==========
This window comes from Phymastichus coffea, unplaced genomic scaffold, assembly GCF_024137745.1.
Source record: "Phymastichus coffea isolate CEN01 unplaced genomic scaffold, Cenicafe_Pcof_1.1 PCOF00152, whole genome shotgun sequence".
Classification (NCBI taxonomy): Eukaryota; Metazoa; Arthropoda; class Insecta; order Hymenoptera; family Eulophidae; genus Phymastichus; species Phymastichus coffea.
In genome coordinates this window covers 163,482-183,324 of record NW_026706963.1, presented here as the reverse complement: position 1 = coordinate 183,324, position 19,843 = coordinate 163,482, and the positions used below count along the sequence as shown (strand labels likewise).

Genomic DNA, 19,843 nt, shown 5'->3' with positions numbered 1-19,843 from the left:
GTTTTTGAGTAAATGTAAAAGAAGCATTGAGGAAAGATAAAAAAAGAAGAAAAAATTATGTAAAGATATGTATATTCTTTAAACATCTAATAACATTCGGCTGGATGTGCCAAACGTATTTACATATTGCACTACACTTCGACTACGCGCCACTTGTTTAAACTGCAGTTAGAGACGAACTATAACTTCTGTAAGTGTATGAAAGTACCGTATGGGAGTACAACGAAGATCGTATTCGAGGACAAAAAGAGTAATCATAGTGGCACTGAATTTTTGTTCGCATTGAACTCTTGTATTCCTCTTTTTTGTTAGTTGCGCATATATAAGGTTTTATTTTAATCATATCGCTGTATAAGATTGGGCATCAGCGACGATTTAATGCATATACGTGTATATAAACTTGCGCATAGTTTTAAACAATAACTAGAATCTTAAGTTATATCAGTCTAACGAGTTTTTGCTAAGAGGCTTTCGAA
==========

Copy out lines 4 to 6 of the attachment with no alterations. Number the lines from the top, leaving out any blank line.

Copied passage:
In genome coordinates this window covers 163,482-183,324 of record NW_026706963.1, presented here as the reverse complement: position 1 = coordinate 183,324, position 19,843 = coordinate 163,482, and the positions used below count along the sequence as shown (strand labels likewise).

Genomic DNA, 19,843 nt, shown 5'->3' with positions numbered 1-19,843 from the left:
GTTTTTGAGTAAATGTAAAAGAAGCATTGAGGAAAGATAAAAAAAGAAGAAAAAATTATGTAAAGATATGTATATTCTTTAAACATCTAATAACATTCGGCTGGATGTGCCAAACGTATTTACATATTGCACTACACTTCGACTACGCGCCACTTGTTTAAACTGCAGTTAGAGACGAACTATAACTTCTGTAAGTGTATGAAAGTACCGTATGGGAGTACAACGAAGATCGTATTCGAGGACAAAAAGAGTAATCATAGTGGCACTGAATTTTTGTTCGCATTGAACTCTTGTATTCCTCTTTTTTGTTAGTTGCGCATATATAAGGTTTTATTTTAATCATATCGCTGTATAAGATTGGGCATCAGCGACGATTTAATGCATATACGTGTATATAAACTTGCGCATAGTTTTAAACAATAACTAGAATCTTAAGTTATATCAGTCTAACGAGTTTTTGCTAAGAGGCTTTCGAA